Caroline Ferrell and Faculty Mentor: Dr. Elliott Wise, comparative Arts & Letters
Created around 1470, the Morgan Black Hours (MS M.493) is part of a rare group of
manuscripts with black pages, gold lettering, and luminous miniatures painted in blue, green, and
pink (see Fig. 1). My initial paper, which led me to this project, examined the way this unique
and enigmatic color scheme contributes to the spiritual argument of the prayer book.
My research focuses on how the striking effects of these colors contribute to the manuscript’s
primary purpose as a prompt for meditation and prayer. Black books of hours like the Morgan
example would have been extremely expensive objects, and one scholar has suggested that this
book could have belonged to a member of the ducal family in Burgundy.1 It is well known that
fifteenth-century painters and miniaturists were fascinated by the challenge of imitating different
materials—mimicking stone, carved wooden statues, cloth, etc. The chromatics of the Black
Hours—and even the “scratched” effect of the gold text and contour lines—has led me to
consider that the book may be imitating enamel work, especially the precious objects
manufactured in Limoges. It is my theory that the imitation of enamel may be a key part of
understanding the spiritual argument this book was intended to inspire in its reader. I think it is
not coincidental that the darkness of the pages, lit with sapphire-like blue color, resembles
Gothic spaces like Saint-Denis, with its dimension of mysticism and negative theology.2
In order to better understand this rare object, I traveled to New York City to not only see the
Black Hours in person, but also to visit other museums that contained related objects and
scholarly sources for my study. The Black Hours are currently being housed at the Morgan
Library. In addition, the Metropolitan Museum of Art (see Fig. 2) and the Frick Collection hold
Limoges enamel that were relevant to my research.
When I visited the Met and the Frick, I had the opportunity to view the curatorial files of the
relevant Limoges enamel that each museum held. These files are useful because they contain
scholarly information that has been written on each object, which isn’t always easily accessible,
and they also had unpublished information on the objects that I wouldn’t have been able to see if
I hadn’t visited the museum. At both of these museums, I recorded extensive notes on the objects
and studied the ways that Limoges were created and how it was used – both of which are useful
for my research.
At the Morgan Library, I was fortunate enough to receive approval to see the Black Hours in
person even though they were currently unbound and in conservation. This experience was
fundamental to my research because I was able to see the glowing effect of the pages in person and notice any differences that couldn’t be seen in photographs. Along with viewing this piece in
person, I was able to take advantage of the Black Hours useful facsimile and its accompanying
commentary. Viewing the facsimile gave me better insight to how the book was used as I paged
through it. The commentary was full of valuable information concerning the manuscript and was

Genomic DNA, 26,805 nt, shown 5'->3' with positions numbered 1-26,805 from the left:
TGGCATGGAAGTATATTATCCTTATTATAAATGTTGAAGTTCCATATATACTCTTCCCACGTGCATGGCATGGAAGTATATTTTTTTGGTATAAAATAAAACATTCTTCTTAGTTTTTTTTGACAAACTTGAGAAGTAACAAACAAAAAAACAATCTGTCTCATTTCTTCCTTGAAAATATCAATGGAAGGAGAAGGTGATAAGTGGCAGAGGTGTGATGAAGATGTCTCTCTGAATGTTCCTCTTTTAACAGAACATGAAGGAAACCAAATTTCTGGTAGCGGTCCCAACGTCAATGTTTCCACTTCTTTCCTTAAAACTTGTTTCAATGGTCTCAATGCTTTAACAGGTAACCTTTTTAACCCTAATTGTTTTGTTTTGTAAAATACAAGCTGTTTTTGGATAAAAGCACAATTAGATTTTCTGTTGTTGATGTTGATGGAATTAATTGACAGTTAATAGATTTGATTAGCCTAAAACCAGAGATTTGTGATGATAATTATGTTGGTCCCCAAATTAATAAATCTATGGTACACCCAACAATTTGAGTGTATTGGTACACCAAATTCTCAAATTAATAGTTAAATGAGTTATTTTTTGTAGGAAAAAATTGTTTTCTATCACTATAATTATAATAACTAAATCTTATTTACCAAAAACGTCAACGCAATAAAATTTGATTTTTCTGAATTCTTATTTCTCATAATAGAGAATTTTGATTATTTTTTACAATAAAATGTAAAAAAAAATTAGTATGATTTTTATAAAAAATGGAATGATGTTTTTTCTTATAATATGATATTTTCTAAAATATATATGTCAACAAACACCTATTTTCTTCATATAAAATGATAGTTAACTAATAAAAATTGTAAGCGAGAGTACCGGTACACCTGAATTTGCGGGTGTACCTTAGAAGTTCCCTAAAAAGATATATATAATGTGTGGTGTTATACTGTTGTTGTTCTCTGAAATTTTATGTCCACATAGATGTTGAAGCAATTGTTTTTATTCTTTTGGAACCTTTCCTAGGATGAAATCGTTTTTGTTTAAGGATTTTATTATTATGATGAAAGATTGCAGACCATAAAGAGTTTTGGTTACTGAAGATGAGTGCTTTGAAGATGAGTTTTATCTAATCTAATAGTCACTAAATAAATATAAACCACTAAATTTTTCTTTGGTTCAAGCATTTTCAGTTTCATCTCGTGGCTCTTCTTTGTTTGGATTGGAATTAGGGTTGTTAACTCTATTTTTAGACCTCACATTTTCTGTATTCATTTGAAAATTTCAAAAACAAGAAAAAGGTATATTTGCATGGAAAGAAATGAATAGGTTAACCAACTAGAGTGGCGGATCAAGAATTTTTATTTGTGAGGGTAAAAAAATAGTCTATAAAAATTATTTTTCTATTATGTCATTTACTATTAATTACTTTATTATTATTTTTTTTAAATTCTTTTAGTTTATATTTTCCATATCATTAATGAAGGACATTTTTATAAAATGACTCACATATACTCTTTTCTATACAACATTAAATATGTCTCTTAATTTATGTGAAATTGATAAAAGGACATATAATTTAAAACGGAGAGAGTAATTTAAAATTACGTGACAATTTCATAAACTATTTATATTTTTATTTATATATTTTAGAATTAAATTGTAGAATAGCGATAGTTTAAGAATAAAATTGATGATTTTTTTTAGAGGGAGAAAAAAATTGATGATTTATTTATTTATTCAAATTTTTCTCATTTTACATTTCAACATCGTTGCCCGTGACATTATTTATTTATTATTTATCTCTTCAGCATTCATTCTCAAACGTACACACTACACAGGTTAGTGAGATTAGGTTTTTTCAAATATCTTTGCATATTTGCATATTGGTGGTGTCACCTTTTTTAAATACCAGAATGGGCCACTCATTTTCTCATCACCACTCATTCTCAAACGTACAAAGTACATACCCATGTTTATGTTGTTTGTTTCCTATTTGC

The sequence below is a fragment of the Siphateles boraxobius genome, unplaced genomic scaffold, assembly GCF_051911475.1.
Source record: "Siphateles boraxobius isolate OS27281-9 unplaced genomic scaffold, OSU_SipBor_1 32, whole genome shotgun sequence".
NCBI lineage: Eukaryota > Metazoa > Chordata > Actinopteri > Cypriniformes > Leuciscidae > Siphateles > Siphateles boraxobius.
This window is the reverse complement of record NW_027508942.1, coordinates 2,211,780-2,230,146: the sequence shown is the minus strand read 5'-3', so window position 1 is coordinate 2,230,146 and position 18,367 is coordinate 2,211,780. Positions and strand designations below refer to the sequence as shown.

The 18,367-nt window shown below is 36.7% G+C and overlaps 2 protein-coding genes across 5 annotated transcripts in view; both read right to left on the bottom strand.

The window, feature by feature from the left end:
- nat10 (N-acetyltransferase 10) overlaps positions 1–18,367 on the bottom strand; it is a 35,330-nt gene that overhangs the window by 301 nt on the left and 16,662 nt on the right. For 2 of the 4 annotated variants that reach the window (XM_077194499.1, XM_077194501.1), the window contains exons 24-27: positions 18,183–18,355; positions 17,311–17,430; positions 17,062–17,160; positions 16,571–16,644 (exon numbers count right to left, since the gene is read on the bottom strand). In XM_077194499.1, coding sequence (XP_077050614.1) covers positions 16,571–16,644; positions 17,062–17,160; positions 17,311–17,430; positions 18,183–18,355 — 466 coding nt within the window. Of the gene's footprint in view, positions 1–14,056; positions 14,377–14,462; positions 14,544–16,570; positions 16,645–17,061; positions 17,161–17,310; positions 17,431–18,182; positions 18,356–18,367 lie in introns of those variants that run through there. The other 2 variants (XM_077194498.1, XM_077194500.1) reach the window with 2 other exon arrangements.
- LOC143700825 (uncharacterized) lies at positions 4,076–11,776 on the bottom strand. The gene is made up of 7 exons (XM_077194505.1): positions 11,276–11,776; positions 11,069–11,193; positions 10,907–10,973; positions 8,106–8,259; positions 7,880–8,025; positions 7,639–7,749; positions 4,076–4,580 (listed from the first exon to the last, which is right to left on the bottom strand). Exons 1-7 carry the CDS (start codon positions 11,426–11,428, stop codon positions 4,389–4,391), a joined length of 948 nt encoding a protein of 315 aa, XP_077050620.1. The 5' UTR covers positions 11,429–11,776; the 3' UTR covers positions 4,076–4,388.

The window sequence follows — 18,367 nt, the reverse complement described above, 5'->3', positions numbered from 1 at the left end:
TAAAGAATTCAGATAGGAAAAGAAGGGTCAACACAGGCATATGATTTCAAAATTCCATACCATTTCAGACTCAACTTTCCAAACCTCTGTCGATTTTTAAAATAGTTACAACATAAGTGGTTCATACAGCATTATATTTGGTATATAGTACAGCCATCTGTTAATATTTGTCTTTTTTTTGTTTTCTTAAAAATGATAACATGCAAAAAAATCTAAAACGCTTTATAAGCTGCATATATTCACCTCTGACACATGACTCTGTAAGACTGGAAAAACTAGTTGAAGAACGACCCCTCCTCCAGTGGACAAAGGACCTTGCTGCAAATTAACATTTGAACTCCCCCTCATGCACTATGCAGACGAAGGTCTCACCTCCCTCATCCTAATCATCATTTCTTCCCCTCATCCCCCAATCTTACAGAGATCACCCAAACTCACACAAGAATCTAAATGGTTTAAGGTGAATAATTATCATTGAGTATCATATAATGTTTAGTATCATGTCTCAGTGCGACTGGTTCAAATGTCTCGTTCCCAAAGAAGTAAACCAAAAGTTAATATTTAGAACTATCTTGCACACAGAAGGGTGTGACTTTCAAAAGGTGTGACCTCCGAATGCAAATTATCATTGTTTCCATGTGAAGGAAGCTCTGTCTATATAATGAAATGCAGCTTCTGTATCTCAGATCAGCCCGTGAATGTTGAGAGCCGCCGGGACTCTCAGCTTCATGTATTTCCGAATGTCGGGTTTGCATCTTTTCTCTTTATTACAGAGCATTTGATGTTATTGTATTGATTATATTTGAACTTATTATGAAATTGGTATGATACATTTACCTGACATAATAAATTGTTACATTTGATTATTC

a useful tool for diving deeper into my thesis. This commentary shed a whole new light on my
research because it had translated versions of texts that I tried to read in my earlier research and
it also had information that I was unable to access when I first started studying the Black Hours.
My visit to the Morgan Library opened up the possibilities for my research and this visit alone
made my trip a success.
When I first started this project, I was under the impression that many scholars had not studied
the Black Hours, and while this is still partially true, I did find that there was more information
for me to discover in the facsimile commentary. For example, from the commentary, I found that
the connection had already been made between the Black Hours and enamelwork. This discovery
was not surprising, but useful because it helps give my claim connecting the illuminated
manuscript with Limoges Enamel more validity. My visit to the Met and to the Frick also helped
my claim because they had a resemblance to the Black Hours in both subject matter and in style.
Seeing the Limoges enamel opened my mind up to new ideas concerning the possible uses that
the Black Hours would have had if it had been completed.
Along with the valuable information I collected concerning the Limoges enamel relation, I
discovered that the facsimile commentary didn’t mention how the darkness of the pages may
have evoked the important tradition of mysticism and negative theology, which was one of my
other theories concerning the purpose of the black pages. Because the commentary didn’t
mention this, I hope to expand further on this idea as well because it hasn’t been studied before.
My research is not yet finished and I will be developing on it more now that I have collected all
of this valuable material during my visit to NYC. I will hopefully have the opportunity to present
what I have discovered at a conference and possibly finish an article to be published. This
experience has been exciting and I look forward to how my research will progress in the future
concerning this beautiful work of art.
1 Ingo Walther and Norbert Wolf, Codices Illustres: The World’s Most Famous Illuminated Manuscripts 400-1600
(Köln: Taschen, 2001), 372.
2 Herbert Kessler, “The Function of Vitrum Vestitum and the Use of Materia Saphirorum in Suger’s St.-Denis”